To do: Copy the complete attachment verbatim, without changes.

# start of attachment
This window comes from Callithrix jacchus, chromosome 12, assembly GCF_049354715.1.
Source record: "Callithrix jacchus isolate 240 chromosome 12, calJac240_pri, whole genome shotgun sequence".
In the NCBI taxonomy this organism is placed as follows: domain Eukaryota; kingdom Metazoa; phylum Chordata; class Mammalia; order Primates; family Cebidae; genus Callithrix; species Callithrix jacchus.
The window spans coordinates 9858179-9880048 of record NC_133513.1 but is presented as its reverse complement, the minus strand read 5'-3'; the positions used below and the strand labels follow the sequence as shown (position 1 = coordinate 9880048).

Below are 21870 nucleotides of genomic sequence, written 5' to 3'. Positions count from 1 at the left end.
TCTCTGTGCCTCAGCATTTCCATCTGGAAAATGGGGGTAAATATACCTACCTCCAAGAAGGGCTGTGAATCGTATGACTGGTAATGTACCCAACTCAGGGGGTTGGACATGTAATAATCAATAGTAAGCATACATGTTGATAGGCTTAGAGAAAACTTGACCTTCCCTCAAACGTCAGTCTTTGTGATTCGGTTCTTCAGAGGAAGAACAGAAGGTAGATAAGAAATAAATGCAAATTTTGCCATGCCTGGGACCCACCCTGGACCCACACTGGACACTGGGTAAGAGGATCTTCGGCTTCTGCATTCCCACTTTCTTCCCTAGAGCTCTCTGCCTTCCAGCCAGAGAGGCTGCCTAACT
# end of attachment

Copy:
This window comes from Callithrix jacchus, chromosome 12, assembly GCF_049354715.1.
Source record: "Callithrix jacchus isolate 240 chromosome 12, calJac240_pri, whole genome shotgun sequence".
In the NCBI taxonomy this organism is placed as follows: domain Eukaryota; kingdom Metazoa; phylum Chordata; class Mammalia; order Primates; family Cebidae; genus Callithrix; species Callithrix jacchus.
The window spans coordinates 9858179-9880048 of record NC_133513.1 but is presented as its reverse complement, the minus strand read 5'-3'; the positions used below and the strand labels follow the sequence as shown (position 1 = coordinate 9880048).

Below are 21870 nucleotides of genomic sequence, written 5' to 3'. Positions count from 1 at the left end.
TCTCTGTGCCTCAGCATTTCCATCTGGAAAATGGGGGTAAATATACCTACCTCCAAGAAGGGCTGTGAATCGTATGACTGGTAATGTACCCAACTCAGGGGGTTGGACATGTAATAATCAATAGTAAGCATACATGTTGATAGGCTTAGAGAAAACTTGACCTTCCCTCAAACGTCAGTCTTTGTGATTCGGTTCTTCAGAGGAAGAACAGAAGGTAGATAAGAAATAAATGCAAATTTTGCCATGCCTGGGACCCACCCTGGACCCACACTGGACACTGGGTAAGAGGATCTTCGGCTTCTGCATTCCCACTTTCTTCCCTAGAGCTCTCTGCCTTCCAGCCAGAGAGGCTGCCTAACT